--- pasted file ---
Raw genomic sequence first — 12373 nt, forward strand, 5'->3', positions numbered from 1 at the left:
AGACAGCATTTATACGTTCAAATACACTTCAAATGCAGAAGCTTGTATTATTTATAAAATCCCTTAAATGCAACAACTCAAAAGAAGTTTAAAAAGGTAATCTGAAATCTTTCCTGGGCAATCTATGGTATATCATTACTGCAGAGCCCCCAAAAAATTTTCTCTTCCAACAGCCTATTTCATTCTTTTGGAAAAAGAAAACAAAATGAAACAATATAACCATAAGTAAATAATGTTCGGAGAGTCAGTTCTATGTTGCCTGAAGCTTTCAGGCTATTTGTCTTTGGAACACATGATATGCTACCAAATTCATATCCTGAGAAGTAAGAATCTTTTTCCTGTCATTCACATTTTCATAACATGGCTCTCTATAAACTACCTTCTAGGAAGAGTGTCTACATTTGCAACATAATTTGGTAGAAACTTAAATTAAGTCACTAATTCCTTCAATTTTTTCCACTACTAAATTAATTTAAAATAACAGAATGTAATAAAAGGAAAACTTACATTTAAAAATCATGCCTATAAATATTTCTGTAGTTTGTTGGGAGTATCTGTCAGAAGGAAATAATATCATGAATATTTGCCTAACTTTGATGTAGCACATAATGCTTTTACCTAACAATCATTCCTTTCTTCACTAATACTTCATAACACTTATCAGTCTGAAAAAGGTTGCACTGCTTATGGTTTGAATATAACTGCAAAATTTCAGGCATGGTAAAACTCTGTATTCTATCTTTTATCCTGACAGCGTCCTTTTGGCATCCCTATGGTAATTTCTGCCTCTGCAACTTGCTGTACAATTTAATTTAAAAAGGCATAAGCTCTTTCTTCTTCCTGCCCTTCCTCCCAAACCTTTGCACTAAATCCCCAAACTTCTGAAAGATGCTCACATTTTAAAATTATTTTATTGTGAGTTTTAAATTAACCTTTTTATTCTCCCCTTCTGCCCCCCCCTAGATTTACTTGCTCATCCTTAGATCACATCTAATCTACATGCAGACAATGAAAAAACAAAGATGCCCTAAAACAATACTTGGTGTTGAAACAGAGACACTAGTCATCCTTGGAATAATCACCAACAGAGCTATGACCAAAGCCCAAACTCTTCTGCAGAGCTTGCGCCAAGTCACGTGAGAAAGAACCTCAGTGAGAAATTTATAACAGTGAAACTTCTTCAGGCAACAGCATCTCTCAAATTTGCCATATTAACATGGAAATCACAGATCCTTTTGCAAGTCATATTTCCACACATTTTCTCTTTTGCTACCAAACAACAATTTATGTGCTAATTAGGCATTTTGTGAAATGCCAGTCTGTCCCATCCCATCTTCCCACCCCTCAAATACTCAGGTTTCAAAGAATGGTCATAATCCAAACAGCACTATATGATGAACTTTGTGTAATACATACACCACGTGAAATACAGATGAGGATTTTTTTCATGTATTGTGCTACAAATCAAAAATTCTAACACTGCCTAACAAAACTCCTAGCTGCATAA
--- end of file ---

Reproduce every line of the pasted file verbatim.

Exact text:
Raw genomic sequence first — 12373 nt, forward strand, 5'->3', positions numbered from 1 at the left:
AGACAGCATTTATACGTTCAAATACACTTCAAATGCAGAAGCTTGTATTATTTATAAAATCCCTTAAATGCAACAACTCAAAAGAAGTTTAAAAAGGTAATCTGAAATCTTTCCTGGGCAATCTATGGTATATCATTACTGCAGAGCCCCCAAAAAATTTTCTCTTCCAACAGCCTATTTCATTCTTTTGGAAAAAGAAAACAAAATGAAACAATATAACCATAAGTAAATAATGTTCGGAGAGTCAGTTCTATGTTGCCTGAAGCTTTCAGGCTATTTGTCTTTGGAACACATGATATGCTACCAAATTCATATCCTGAGAAGTAAGAATCTTTTTCCTGTCATTCACATTTTCATAACATGGCTCTCTATAAACTACCTTCTAGGAAGAGTGTCTACATTTGCAACATAATTTGGTAGAAACTTAAATTAAGTCACTAATTCCTTCAATTTTTTCCACTACTAAATTAATTTAAAATAACAGAATGTAATAAAAGGAAAACTTACATTTAAAAATCATGCCTATAAATATTTCTGTAGTTTGTTGGGAGTATCTGTCAGAAGGAAATAATATCATGAATATTTGCCTAACTTTGATGTAGCACATAATGCTTTTACCTAACAATCATTCCTTTCTTCACTAATACTTCATAACACTTATCAGTCTGAAAAAGGTTGCACTGCTTATGGTTTGAATATAACTGCAAAATTTCAGGCATGGTAAAACTCTGTATTCTATCTTTTATCCTGACAGCGTCCTTTTGGCATCCCTATGGTAATTTCTGCCTCTGCAACTTGCTGTACAATTTAATTTAAAAAGGCATAAGCTCTTTCTTCTTCCTGCCCTTCCTCCCAAACCTTTGCACTAAATCCCCAAACTTCTGAAAGATGCTCACATTTTAAAATTATTTTATTGTGAGTTTTAAATTAACCTTTTTATTCTCCCCTTCTGCCCCCCCCTAGATTTACTTGCTCATCCTTAGATCACATCTAATCTACATGCAGACAATGAAAAAACAAAGATGCCCTAAAACAATACTTGGTGTTGAAACAGAGACACTAGTCATCCTTGGAATAATCACCAACAGAGCTATGACCAAAGCCCAAACTCTTCTGCAGAGCTTGCGCCAAGTCACGTGAGAAAGAACCTCAGTGAGAAATTTATAACAGTGAAACTTCTTCAGGCAACAGCATCTCTCAAATTTGCCATATTAACATGGAAATCACAGATCCTTTTGCAAGTCATATTTCCACACATTTTCTCTTTTGCTACCAAACAACAATTTATGTGCTAATTAGGCATTTTGTGAAATGCCAGTCTGTCCCATCCCATCTTCCCACCCCTCAAATACTCAGGTTTCAAAGAATGGTCATAATCCAAACAGCACTATATGATGAACTTTGTGTAATACATACACCACGTGAAATACAGATGAGGATTTTTTTCATGTATTGTGCTACAAATCAAAAATTCTAACACTGCCTAACAAAACTCCTAGCTGCATAA